Science in Modern Poetry: New Directions

Science in Modern Poetry: New Directions

Science in Modern Poetry: New Directions

Science in Modern Poetry: New Directions

Excerpt

At the beginning of the twentieth century the English poet Robert Bridges declared:

History and science our playthings are: what an untold
Wealth of inexhaustive treasure is stored up for amusement!
(ll. 76–77)

Taking geology as his first example, he continued:

Shall not the celestial earth-ball
Equally entertain a mature enquiry, reward our
Examination of its contexture, conglomerated
Of layer’d debris, the erosion of infinite ages?
Tho’ I lack the wizard Darwin’s scientific insight
On the barren sea-beaches of East Patagonia gazing,
I must wond’ring attend, nay learn myself to decipher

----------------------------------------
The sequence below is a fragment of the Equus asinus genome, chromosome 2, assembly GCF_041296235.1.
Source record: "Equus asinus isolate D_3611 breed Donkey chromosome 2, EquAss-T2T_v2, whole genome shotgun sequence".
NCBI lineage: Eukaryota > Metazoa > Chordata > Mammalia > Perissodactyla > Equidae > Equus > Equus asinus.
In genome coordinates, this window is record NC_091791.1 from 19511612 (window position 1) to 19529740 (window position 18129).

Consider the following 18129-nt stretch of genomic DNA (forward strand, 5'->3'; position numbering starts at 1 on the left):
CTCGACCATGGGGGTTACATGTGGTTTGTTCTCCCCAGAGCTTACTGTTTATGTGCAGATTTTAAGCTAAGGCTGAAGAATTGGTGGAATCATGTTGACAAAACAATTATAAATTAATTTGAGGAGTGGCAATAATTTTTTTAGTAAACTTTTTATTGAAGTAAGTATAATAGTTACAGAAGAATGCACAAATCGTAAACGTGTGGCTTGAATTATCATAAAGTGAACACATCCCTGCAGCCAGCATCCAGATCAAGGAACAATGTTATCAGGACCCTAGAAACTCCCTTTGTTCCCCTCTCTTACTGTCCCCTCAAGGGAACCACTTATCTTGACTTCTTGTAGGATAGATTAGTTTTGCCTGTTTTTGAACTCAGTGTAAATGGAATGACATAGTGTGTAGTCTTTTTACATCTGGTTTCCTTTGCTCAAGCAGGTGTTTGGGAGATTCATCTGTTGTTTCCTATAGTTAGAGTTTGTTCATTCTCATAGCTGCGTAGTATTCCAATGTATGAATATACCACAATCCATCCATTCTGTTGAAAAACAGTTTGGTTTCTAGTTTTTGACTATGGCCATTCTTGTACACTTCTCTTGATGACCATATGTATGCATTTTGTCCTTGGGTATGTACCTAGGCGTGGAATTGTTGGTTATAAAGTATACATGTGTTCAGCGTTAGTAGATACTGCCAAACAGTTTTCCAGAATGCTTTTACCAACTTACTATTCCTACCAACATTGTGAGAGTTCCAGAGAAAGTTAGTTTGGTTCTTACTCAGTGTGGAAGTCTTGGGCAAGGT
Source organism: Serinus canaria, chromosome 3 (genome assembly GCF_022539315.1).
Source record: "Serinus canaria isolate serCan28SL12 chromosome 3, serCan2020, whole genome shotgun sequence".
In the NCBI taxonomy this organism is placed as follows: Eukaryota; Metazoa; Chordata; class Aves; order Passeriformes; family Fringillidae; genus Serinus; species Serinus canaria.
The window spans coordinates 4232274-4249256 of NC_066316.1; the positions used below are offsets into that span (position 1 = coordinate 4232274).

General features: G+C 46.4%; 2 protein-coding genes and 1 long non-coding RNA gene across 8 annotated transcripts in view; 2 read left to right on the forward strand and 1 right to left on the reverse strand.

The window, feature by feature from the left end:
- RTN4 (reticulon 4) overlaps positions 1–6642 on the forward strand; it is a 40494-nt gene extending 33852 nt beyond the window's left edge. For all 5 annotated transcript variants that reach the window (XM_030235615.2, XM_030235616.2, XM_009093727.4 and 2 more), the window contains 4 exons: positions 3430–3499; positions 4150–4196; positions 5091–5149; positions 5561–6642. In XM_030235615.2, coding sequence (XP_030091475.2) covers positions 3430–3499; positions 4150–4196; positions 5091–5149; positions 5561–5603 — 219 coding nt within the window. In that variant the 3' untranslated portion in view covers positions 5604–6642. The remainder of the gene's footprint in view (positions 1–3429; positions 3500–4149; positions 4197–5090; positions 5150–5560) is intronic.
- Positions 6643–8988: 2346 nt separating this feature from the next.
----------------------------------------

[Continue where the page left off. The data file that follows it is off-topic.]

Time’s rich hieroglyph, with vast elemental pencil
Scor’d upon Earth’s rocky crust […]
(ll. 82–90)

Bridges’s poem, entitled Now in Wintry Delights (1903), seems fustily antique, yet it anticipates surprisingly precisely poetry’s wider engagement with science in the twentieth and twenty-first centuries. On the one hand, Bridges defers to science. He promises to ‘attend’ to its teaching, to ‘learn’ its methods, in order to advance his own understanding. Educated in classics at Oxford in the 1860s, Bridges had retrained in medicine . . .

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